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An automated approach to identify scientific publications reporting pharmacokinetic parameters [version 1; peer review: awaiting peer review]

Gonzalez Hernandez, F; Carter, SJ; Iso-Sipilä, J; Goldsmith, P; Almousa, AA; Gastine, S; Lilaonitkul, W; ... Standing, JF; + view all (2021) An automated approach to identify scientific publications reporting pharmacokinetic parameters [version 1; peer review: awaiting peer review]. Wellcome Open Research , 6 , Article 88. 10.12688/wellcomeopenres.16718.1. Green open access

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Abstract

<ns4:p>Pharmacokinetic (PK) predictions of new chemical entities are aided by prior knowledge from other compounds. The development of robust algorithms that improve preclinical and clinical phases of drug development remains constrained by the need to search, curate and standardise PK information across the constantly-growing scientific literature. The lack of centralised, up-to-date and comprehensive repositories of PK data represents a significant limitation in the drug development pipeline.In this work, we propose a machine learning approach to automatically identify and characterise scientific publications reporting PK parameters from in vivo data, providing a centralised repository of PK literature. A dataset of 4,792 PubMed publications was labelled by field experts depending on whether in vivo PK parameters were estimated in the study. Different classification pipelines were compared using a bootstrap approach and the best-performing architecture was used to develop a comprehensive and automatically-updated repository of PK publications. The best-performing architecture encoded documents using unigram features and mean pooling of BioBERT embeddings obtaining an F1 score of 83.8% on the test set. The pipeline retrieved over 121K PubMed publications in which in vivo PK parameters were estimated and it was scheduled to perform weekly updates on newly published articles. All the relevant documents were released through a publicly available web interface (https://app.pkpdai.com) and characterised by the drugs, species and conditions mentioned in the abstract, to facilitate the subsequent search of relevant PK data. This automated, open-access repository can be used to accelerate the search and comparison of PK results, curate ADME datasets, and facilitate subsequent text mining tasks in the PK domain.</ns4:p>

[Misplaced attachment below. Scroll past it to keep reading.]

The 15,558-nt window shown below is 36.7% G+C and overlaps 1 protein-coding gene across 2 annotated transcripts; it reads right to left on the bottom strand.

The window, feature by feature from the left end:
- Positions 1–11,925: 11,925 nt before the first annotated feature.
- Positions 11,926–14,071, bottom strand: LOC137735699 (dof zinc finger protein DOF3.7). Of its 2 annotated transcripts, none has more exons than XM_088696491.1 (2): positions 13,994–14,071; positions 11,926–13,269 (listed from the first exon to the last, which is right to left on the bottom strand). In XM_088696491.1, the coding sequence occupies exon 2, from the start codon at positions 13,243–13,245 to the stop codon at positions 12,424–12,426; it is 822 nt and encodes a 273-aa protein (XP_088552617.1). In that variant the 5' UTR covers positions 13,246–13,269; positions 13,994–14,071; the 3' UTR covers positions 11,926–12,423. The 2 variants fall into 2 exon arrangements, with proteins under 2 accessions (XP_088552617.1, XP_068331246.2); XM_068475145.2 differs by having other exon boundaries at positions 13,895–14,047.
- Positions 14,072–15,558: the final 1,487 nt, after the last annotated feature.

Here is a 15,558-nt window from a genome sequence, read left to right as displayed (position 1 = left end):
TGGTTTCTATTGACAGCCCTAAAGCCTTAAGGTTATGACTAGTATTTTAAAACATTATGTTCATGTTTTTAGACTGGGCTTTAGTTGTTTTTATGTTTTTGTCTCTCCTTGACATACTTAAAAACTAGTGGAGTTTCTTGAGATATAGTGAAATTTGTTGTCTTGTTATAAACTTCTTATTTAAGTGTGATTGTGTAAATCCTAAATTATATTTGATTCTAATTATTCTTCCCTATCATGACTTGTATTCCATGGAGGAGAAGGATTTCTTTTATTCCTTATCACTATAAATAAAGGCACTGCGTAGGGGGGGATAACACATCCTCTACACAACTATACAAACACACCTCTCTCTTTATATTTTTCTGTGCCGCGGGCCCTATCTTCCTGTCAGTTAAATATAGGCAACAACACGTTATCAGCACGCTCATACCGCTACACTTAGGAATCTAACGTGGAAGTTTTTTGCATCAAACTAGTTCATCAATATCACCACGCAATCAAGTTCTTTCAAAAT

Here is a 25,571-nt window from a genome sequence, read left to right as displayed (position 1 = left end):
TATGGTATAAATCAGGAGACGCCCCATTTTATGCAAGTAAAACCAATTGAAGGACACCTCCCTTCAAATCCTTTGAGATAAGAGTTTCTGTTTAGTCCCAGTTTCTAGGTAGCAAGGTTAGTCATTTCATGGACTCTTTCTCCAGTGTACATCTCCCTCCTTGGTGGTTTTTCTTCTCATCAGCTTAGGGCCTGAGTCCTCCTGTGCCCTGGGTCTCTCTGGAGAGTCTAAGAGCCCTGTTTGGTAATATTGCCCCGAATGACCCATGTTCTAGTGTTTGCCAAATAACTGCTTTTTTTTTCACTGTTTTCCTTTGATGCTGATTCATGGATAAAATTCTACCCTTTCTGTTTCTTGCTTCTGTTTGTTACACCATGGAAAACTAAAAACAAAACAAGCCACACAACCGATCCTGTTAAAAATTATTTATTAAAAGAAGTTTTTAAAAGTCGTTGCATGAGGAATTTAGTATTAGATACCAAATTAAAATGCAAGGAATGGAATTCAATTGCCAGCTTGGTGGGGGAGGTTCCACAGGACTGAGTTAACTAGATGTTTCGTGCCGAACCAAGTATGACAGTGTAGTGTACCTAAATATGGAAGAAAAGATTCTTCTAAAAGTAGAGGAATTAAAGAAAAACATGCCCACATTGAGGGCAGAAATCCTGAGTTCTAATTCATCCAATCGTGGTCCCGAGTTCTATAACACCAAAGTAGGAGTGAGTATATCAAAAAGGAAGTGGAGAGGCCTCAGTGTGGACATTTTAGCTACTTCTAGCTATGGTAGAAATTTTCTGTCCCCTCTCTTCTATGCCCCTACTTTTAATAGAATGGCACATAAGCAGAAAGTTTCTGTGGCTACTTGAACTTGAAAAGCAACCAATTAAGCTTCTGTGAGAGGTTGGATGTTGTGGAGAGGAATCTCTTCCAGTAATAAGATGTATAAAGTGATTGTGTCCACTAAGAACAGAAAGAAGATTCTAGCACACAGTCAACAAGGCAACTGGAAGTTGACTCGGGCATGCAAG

Type: Article
Title: An automated approach to identify scientific publications reporting pharmacokinetic parameters [version 1; peer review: awaiting peer review]
Open access status: An open access version is available from UCL Discovery
DOI: 10.12688/wellcomeopenres.16718.1
Publisher version: http://dx.doi.org/10.12688/wellcomeopenres.16718.1
Language: English
Additional information: Copyright: © 2021 Gonzalez Hernandez F et al. This is an open access article distributed under the terms of the Creative Commons Attribution License, which permits unrestricted use, distribution, and reproduction in any medium, provided the original work is properly cited.
Keywords: Information extraction, Pharmacokinetics, Natural Language Processing, Machine Learning, Bioinformatics, Text mining, Pharmacometrics
UCL classification: UCL
UCL > Provost and Vice Provost Offices > School of Life and Medical Sciences
UCL > Provost and Vice Provost Offices > School of Life and Medical Sciences > Faculty of Population Health Sciences > Institute for Global Health
UCL > Provost and Vice Provost Offices > School of Life and Medical Sciences > Faculty of Population Health Sciences > Institute of Health Informatics
UCL > Provost and Vice Provost Offices > School of Life and Medical Sciences > Faculty of Population Health Sciences > Institute of Health Informatics > Clinical Epidemiology
UCL > Provost and Vice Provost Offices > School of Life and Medical Sciences > Faculty of Population Health Sciences > UCL GOS Institute of Child Health
UCL > Provost and Vice Provost Offices > School of Life and Medical Sciences > Faculty of Population Health Sciences > UCL GOS Institute of Child Health > Infection, Immunity and Inflammation Dept
URI: https://discovery.ucl.ac.uk/id/eprint/10126960
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